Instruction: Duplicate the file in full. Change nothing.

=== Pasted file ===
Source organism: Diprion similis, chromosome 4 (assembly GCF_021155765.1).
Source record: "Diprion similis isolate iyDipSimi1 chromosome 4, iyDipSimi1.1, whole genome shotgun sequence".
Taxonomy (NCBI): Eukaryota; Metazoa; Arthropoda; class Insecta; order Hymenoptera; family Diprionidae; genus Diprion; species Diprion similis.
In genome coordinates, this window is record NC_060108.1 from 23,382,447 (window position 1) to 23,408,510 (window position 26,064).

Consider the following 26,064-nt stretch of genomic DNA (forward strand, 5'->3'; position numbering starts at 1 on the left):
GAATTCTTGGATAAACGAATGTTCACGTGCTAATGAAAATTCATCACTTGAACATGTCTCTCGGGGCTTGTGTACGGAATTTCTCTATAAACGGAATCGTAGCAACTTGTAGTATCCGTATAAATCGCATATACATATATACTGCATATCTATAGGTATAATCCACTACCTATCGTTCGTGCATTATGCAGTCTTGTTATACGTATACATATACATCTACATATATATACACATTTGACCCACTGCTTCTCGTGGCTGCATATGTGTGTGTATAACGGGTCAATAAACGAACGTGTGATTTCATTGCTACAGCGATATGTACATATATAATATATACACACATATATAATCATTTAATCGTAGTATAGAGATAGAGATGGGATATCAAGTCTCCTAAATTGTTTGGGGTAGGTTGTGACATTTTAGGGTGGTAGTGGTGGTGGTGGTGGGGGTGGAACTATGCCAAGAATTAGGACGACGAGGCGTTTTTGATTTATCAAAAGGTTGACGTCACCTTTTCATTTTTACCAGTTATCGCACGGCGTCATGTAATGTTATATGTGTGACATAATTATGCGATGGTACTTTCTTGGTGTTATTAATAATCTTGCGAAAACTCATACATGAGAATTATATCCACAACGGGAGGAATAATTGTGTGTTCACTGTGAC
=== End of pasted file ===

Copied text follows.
Source organism: Diprion similis, chromosome 4 (assembly GCF_021155765.1).
Source record: "Diprion similis isolate iyDipSimi1 chromosome 4, iyDipSimi1.1, whole genome shotgun sequence".
Taxonomy (NCBI): Eukaryota; Metazoa; Arthropoda; class Insecta; order Hymenoptera; family Diprionidae; genus Diprion; species Diprion similis.
In genome coordinates, this window is record NC_060108.1 from 23,382,447 (window position 1) to 23,408,510 (window position 26,064).

Consider the following 26,064-nt stretch of genomic DNA (forward strand, 5'->3'; position numbering starts at 1 on the left):
GAATTCTTGGATAAACGAATGTTCACGTGCTAATGAAAATTCATCACTTGAACATGTCTCTCGGGGCTTGTGTACGGAATTTCTCTATAAACGGAATCGTAGCAACTTGTAGTATCCGTATAAATCGCATATACATATATACTGCATATCTATAGGTATAATCCACTACCTATCGTTCGTGCATTATGCAGTCTTGTTATACGTATACATATACATCTACATATATATACACATTTGACCCACTGCTTCTCGTGGCTGCATATGTGTGTGTATAACGGGTCAATAAACGAACGTGTGATTTCATTGCTACAGCGATATGTACATATATAATATATACACACATATATAATCATTTAATCGTAGTATAGAGATAGAGATGGGATATCAAGTCTCCTAAATTGTTTGGGGTAGGTTGTGACATTTTAGGGTGGTAGTGGTGGTGGTGGTGGGGGTGGAACTATGCCAAGAATTAGGACGACGAGGCGTTTTTGATTTATCAAAAGGTTGACGTCACCTTTTCATTTTTACCAGTTATCGCACGGCGTCATGTAATGTTATATGTGTGACATAATTATGCGATGGTACTTTCTTGGTGTTATTAATAATCTTGCGAAAACTCATACATGAGAATTATATCCACAACGGGAGGAATAATTGTGTGTTCACTGTGAC